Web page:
How do you fix a messy intranet? For a lot of companies, the answer would be to buy the newest or shiniest intranet platform and let the information technology crew shoehorn the existing content into it. LL Bean didn’t do that.
“The reality is, we are an outdoor-apparel, product, customer-service, customer-oriented company,” says Corporate Communications Manager Marnie Flynn, a speaker at Ragan Communications’ 2011 Intranet Summit in November. “Most of our resources need to go to serving the customer.”
Lacking the resources to buy new software, Flynn, her team of content creators and the IT department turned what was affectionately known as an “intramess” or an “untended garden” into a streamlined content-delivery platform using software that was more than a decade old.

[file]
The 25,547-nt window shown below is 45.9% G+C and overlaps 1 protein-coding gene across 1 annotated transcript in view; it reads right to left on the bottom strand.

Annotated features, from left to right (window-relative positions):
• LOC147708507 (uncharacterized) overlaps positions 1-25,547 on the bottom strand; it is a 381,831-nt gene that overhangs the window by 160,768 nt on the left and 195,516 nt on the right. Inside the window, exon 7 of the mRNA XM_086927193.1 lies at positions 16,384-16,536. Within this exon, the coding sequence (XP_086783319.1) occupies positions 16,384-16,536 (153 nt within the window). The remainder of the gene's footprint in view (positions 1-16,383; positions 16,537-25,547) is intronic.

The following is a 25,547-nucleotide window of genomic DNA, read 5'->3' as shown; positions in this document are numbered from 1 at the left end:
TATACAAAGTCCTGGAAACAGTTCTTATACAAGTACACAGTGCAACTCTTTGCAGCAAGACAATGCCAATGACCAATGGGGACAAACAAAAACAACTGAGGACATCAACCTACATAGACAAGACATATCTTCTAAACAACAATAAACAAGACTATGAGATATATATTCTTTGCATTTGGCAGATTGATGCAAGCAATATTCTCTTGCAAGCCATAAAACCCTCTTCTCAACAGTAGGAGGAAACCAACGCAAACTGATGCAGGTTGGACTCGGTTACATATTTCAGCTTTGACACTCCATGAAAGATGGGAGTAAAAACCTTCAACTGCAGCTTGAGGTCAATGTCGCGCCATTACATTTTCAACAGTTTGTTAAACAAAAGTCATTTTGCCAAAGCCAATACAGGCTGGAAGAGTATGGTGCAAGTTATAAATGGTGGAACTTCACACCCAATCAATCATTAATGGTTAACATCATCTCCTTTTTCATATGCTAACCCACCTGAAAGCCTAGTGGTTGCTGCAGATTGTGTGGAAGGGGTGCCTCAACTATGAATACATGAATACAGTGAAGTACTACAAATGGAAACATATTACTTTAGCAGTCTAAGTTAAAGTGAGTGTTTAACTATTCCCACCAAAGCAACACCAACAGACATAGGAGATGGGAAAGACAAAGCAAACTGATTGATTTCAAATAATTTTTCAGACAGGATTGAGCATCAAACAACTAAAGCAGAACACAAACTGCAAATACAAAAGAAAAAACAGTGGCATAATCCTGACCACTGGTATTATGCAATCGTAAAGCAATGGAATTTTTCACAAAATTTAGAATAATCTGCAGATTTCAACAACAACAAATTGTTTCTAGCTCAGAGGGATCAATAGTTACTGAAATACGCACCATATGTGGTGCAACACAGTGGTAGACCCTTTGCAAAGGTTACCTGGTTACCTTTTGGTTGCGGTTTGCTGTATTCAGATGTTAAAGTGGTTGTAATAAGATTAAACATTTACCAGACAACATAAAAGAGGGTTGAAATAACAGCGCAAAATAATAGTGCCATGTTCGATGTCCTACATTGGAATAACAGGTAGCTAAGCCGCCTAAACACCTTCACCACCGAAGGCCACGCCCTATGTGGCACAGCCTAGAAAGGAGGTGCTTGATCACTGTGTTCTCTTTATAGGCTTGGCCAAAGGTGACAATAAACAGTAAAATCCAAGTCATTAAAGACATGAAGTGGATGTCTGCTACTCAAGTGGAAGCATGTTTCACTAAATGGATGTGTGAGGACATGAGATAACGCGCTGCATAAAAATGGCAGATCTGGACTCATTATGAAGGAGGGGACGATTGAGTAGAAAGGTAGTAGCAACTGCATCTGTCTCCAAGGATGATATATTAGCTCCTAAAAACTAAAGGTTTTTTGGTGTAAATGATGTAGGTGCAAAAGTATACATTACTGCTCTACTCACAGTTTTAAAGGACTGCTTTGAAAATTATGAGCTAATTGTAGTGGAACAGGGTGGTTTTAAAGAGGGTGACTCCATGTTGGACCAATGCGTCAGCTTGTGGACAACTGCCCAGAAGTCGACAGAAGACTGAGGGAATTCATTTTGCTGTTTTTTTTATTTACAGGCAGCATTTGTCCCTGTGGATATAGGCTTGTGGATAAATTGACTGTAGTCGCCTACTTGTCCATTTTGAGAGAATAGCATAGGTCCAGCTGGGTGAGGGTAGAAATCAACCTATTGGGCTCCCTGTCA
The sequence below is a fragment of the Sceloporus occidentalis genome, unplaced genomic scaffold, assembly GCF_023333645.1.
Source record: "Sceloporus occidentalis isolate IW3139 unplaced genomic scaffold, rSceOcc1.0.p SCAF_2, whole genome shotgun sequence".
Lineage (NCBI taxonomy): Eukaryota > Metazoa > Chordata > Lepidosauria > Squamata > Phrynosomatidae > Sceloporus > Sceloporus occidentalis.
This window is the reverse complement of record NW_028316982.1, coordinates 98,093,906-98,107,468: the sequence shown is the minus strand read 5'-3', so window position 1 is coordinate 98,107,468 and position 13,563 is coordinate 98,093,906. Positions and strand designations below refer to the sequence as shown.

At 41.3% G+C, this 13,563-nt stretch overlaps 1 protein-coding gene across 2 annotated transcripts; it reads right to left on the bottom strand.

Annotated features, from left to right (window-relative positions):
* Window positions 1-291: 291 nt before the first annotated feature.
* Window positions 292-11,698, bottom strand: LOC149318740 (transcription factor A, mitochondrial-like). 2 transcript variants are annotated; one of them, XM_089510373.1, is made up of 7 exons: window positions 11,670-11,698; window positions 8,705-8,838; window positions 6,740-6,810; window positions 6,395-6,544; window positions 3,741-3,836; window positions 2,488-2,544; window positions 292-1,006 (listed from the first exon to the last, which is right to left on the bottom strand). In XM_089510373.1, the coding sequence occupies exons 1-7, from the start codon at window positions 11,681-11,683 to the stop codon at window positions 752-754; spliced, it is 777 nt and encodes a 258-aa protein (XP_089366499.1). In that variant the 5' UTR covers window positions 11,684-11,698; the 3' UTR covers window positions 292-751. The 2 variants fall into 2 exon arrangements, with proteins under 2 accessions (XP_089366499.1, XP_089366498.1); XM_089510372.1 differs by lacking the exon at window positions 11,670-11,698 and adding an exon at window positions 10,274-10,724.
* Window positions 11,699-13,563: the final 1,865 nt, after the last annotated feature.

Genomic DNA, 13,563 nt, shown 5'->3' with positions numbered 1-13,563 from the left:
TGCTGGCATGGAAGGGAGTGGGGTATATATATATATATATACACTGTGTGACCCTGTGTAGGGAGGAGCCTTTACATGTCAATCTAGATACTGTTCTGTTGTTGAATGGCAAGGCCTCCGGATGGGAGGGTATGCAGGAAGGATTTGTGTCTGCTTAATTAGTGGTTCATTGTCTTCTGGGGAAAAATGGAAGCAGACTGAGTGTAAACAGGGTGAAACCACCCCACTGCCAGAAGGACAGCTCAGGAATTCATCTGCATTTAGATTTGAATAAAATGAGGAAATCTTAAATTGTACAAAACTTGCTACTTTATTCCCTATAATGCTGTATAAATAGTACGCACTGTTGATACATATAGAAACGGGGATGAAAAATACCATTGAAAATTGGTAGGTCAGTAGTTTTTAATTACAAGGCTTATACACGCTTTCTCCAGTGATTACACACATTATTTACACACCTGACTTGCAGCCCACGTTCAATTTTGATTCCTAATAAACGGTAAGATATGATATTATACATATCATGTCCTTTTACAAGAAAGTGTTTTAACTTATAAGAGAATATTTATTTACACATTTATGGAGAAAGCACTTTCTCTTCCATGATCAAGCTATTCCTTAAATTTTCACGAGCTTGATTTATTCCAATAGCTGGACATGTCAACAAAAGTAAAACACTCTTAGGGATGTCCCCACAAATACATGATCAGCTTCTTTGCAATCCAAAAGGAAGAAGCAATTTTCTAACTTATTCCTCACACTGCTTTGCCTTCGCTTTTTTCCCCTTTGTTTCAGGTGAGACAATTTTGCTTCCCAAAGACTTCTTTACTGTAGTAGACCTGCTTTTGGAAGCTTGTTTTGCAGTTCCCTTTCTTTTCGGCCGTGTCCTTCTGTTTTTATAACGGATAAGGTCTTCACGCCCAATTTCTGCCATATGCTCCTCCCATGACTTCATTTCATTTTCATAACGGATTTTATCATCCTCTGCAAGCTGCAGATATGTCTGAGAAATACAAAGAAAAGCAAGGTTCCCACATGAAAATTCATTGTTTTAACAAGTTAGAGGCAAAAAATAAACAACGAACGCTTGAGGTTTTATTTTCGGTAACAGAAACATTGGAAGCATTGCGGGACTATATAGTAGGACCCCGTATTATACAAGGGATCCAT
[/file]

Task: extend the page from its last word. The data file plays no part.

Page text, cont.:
LL Bean launched its intranet about 12 years ago, using a .net, Microsoft-based platform that Flynn calls a “pretty static system.” Any function on the intranet that seems newer than that is the work of a developer who has taken on the nickname “MacGyver,” she says.
“We don’t have what I would describe as a particularly sophisticated or current intranet infrastructure,” Flynn says.